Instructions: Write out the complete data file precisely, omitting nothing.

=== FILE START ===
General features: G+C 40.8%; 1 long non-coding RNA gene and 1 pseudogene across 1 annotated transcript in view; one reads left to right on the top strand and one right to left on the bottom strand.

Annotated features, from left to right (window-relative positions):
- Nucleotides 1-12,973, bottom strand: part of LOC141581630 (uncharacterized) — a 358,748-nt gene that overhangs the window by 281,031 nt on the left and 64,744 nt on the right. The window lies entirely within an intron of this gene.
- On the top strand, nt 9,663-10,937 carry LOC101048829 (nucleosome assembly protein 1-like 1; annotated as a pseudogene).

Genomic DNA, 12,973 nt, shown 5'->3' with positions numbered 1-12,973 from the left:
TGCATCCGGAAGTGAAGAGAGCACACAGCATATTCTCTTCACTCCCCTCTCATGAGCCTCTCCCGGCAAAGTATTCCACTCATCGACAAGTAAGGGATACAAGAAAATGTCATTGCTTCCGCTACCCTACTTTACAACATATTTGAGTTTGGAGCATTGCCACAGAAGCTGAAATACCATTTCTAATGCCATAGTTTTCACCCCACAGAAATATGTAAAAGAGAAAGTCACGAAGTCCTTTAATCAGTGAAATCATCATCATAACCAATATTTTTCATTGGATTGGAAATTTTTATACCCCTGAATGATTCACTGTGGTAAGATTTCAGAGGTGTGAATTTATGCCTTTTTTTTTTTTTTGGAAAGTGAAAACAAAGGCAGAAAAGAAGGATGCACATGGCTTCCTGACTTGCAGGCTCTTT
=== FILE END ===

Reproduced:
General features: G+C 40.8%; 1 long non-coding RNA gene and 1 pseudogene across 1 annotated transcript in view; one reads left to right on the top strand and one right to left on the bottom strand.

Annotated features, from left to right (window-relative positions):
- Nucleotides 1-12,973, bottom strand: part of LOC141581630 (uncharacterized) — a 358,748-nt gene that overhangs the window by 281,031 nt on the left and 64,744 nt on the right. The window lies entirely within an intron of this gene.
- On the top strand, nt 9,663-10,937 carry LOC101048829 (nucleosome assembly protein 1-like 1; annotated as a pseudogene).

Genomic DNA, 12,973 nt, shown 5'->3' with positions numbered 1-12,973 from the left:
TGCATCCGGAAGTGAAGAGAGCACACAGCATATTCTCTTCACTCCCCTCTCATGAGCCTCTCCCGGCAAAGTATTCCACTCATCGACAAGTAAGGGATACAAGAAAATGTCATTGCTTCCGCTACCCTACTTTACAACATATTTGAGTTTGGAGCATTGCCACAGAAGCTGAAATACCATTTCTAATGCCATAGTTTTCACCCCACAGAAATATGTAAAAGAGAAAGTCACGAAGTCCTTTAATCAGTGAAATCATCATCATAACCAATATTTTTCATTGGATTGGAAATTTTTATACCCCTGAATGATTCACTGTGGTAAGATTTCAGAGGTGTGAATTTATGCCTTTTTTTTTTTTTTGGAAAGTGAAAACAAAGGCAGAAAAGAAGGATGCACATGGCTTCCTGACTTGCAGGCTCTTT